The stupefying Stupa

Kathmandu, Nepal. It was a good day to make a visit to the centerpiece of Kathmandu – Swayambhunath, a Buddhist temple and UNESCO site that overlooks the city. Also called the “Monkey Temple” because there are monkeys considered holy who live around it, it is among the oldest religious sites in Nepal. It is said to have been founded about the beginning of the 5th century CE. However, the great Emperor Ashoka is said to have visited the site in the third century BCE and built a temple on the hill, which was later destroyed.

At the entrance, there are several smaller stupas at the bottom of the long hill up to the Monkey Temple, which does offer a good overview of the city as you are catching your breath. The main stupa at the top consists of a dome at the base, above which is a cubical structure painted with eyes of Buddha looking in all four directions. The dome at the base represents the entire world. When a person awakes (represented by eyes of wisdom and compassion) from the bonds of the world, the person reaches the state of enlightenment. The thirteen pinnacles on the top symbolize the stages of spiritual realizations that a person must go through to reach enlightenment.

We were fortunate to be there on a day when they were repainting the massive stupa. This involves carefully dumping buckets of white paint down its sides, and then artfully flinging yellow paint in arches, which also drip down the sides of the dome. It’s done maybe every three or four days, we heard, so we were fortunate to see it in process.

The entire complex is a mixture of Buddhist and Hindu iconography, tourists, pilgrims and familiar commercial enterprises, who miss no opportunity to encourage tourists to shop. It’s a bouillon cube of Nepal, in other words. Exciting, congested and lively.

There is, of course, a panoramic view of Kathmandu from the top. It might look like it’s a hazy day, but alas, that’s the level of pollution that is a constant here. In fact, I thought I’d provide an insight into how most people deal with it here, by sharing our new looks.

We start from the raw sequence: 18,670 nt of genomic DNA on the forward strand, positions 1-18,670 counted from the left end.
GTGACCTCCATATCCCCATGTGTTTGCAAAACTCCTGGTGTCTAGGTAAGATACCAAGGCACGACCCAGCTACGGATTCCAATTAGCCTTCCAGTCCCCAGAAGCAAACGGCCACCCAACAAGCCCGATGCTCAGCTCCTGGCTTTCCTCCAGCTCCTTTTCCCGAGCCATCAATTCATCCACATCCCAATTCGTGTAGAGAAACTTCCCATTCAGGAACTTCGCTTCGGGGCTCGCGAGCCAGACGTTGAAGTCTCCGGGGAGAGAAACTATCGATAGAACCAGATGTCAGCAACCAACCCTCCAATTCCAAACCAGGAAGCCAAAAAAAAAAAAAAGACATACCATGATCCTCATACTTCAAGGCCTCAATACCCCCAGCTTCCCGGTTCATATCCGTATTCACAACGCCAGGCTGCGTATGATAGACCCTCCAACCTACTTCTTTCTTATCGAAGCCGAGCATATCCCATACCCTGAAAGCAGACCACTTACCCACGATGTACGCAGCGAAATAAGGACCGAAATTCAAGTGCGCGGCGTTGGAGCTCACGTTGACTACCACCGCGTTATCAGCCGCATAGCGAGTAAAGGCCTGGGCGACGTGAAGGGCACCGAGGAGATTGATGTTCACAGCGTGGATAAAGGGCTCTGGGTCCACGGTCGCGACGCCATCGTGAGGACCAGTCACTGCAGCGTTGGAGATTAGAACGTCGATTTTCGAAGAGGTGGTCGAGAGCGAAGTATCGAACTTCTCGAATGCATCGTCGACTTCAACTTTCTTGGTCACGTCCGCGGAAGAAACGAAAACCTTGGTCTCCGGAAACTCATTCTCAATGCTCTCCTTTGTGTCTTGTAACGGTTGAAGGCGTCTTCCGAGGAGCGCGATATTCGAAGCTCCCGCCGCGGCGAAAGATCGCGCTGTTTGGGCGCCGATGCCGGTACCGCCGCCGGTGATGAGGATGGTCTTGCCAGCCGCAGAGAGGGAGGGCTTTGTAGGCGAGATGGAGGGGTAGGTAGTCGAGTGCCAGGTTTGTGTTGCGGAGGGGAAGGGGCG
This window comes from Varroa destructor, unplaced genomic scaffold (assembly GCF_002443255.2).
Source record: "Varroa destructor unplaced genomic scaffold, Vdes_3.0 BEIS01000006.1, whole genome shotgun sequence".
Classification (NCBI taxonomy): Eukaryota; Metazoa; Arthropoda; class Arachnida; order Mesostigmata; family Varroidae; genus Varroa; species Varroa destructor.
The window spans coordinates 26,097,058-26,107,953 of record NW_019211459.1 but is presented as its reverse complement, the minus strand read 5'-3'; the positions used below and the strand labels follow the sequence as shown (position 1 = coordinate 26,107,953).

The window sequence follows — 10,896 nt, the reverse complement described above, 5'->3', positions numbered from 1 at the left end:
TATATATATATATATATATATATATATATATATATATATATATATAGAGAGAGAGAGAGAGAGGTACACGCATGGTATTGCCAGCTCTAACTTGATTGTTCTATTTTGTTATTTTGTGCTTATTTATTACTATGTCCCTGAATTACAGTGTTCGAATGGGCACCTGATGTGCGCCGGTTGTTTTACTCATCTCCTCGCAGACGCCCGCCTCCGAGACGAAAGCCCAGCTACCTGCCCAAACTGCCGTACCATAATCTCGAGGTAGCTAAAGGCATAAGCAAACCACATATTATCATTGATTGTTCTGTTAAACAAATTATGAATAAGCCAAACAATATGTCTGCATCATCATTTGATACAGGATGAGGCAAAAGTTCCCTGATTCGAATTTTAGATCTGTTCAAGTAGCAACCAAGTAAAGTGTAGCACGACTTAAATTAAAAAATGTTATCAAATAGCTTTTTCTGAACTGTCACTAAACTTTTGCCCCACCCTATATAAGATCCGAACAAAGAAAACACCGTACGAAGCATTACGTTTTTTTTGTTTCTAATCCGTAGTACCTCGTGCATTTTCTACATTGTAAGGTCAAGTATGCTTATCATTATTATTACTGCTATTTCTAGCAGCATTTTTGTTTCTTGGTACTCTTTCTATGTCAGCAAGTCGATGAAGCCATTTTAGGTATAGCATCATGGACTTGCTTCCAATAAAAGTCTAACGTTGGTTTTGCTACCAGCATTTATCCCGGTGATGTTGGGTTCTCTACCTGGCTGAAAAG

The walk back down the hill was filled with monkeys romping, and laborers toiling up to the top. One poor man had a basket on his back, with the strap over his forehead, full of bricks for some reconstruction work on one of the temples. It’s heartbreaking to see what some people here must do to earn a living. Can’t imagine an American being willing to do the same thing.

There was a little dance festival near the entrance, but we were already in our taxi, going back to an air-conditioned hotel room, so couldn’t get close enough. Believe me, we do know how lucky we are.

Don’s Food Corner

For today’s lunch we went to another “multinational” restaurant, but this one focused on Asian nationalities. In other words, no pizza. Jo, therefore, ordered Mongolian beef, but only after we were assured that the “beef” didn’t come from a yak or a water buffalo. It was spicy, but the meat was tender and the noodles that it came with were flavorful.

I ordered the vegetarian Napali Thali. It was almost identical to yesterday’s version, which included a lentil soup, a mixed vegetable dish, chopped spinach, a crunchy appetizer that included peanuts, a little fresh chopped salad and, of course, rice. The spice mixture seemed exactly as the flavorings used in yesterday’s thali.

So I guess I’ve had the classic presentation — twice. It was fine, but nothing complex or particularly memorable. I’m moving on to sample something else from one of the many Tibetan restaurants here for our next meal.

4 thoughts on “The stupefying Stupa

  1. More like we want to be able to BREATHE in! Yes, they are awfully hot, but they do beat the dust and pollution.

  2. Don’t worry. You will soon be in the clean air of London. Duh. BTW I think this has been your most interesting trip ever.

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